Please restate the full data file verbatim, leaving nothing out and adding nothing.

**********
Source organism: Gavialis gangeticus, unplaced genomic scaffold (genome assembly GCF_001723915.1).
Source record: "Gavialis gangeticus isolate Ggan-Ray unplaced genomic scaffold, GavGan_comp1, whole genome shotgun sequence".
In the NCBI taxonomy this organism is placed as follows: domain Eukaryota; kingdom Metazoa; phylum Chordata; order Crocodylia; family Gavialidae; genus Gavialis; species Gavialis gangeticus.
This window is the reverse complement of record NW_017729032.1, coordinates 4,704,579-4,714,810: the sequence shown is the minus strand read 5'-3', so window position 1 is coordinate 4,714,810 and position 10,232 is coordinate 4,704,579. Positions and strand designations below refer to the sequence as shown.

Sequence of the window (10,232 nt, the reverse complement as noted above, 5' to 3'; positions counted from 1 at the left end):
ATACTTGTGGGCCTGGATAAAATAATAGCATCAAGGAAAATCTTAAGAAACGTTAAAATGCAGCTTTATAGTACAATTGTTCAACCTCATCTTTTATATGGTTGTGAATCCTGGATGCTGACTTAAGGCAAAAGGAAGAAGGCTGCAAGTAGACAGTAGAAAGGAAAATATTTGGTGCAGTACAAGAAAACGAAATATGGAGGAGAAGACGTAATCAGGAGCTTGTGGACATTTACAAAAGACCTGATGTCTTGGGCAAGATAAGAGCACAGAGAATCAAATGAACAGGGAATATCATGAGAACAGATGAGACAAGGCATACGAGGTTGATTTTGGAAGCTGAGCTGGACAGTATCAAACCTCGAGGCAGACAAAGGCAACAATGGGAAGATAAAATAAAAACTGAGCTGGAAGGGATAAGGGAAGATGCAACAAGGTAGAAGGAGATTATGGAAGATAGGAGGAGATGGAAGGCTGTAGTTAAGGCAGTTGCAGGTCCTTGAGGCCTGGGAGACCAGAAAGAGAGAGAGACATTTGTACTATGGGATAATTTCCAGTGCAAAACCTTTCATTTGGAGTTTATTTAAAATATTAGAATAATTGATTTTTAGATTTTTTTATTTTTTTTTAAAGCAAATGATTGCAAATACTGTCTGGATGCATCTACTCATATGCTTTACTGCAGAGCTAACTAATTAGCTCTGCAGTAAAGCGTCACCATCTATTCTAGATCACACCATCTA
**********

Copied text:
Source organism: Gavialis gangeticus, unplaced genomic scaffold (genome assembly GCF_001723915.1).
Source record: "Gavialis gangeticus isolate Ggan-Ray unplaced genomic scaffold, GavGan_comp1, whole genome shotgun sequence".
In the NCBI taxonomy this organism is placed as follows: domain Eukaryota; kingdom Metazoa; phylum Chordata; order Crocodylia; family Gavialidae; genus Gavialis; species Gavialis gangeticus.
This window is the reverse complement of record NW_017729032.1, coordinates 4,704,579-4,714,810: the sequence shown is the minus strand read 5'-3', so window position 1 is coordinate 4,714,810 and position 10,232 is coordinate 4,704,579. Positions and strand designations below refer to the sequence as shown.

Sequence of the window (10,232 nt, the reverse complement as noted above, 5' to 3'; positions counted from 1 at the left end):
ATACTTGTGGGCCTGGATAAAATAATAGCATCAAGGAAAATCTTAAGAAACGTTAAAATGCAGCTTTATAGTACAATTGTTCAACCTCATCTTTTATATGGTTGTGAATCCTGGATGCTGACTTAAGGCAAAAGGAAGAAGGCTGCAAGTAGACAGTAGAAAGGAAAATATTTGGTGCAGTACAAGAAAACGAAATATGGAGGAGAAGACGTAATCAGGAGCTTGTGGACATTTACAAAAGACCTGATGTCTTGGGCAAGATAAGAGCACAGAGAATCAAATGAACAGGGAATATCATGAGAACAGATGAGACAAGGCATACGAGGTTGATTTTGGAAGCTGAGCTGGACAGTATCAAACCTCGAGGCAGACAAAGGCAACAATGGGAAGATAAAATAAAAACTGAGCTGGAAGGGATAAGGGAAGATGCAACAAGGTAGAAGGAGATTATGGAAGATAGGAGGAGATGGAAGGCTGTAGTTAAGGCAGTTGCAGGTCCTTGAGGCCTGGGAGACCAGAAAGAGAGAGAGACATTTGTACTATGGGATAATTTCCAGTGCAAAACCTTTCATTTGGAGTTTATTTAAAATATTAGAATAATTGATTTTTAGATTTTTTTATTTTTTTTTAAAGCAAATGATTGCAAATACTGTCTGGATGCATCTACTCATATGCTTTACTGCAGAGCTAACTAATTAGCTCTGCAGTAAAGCGTCACCATCTATTCTAGATCACACCATCTA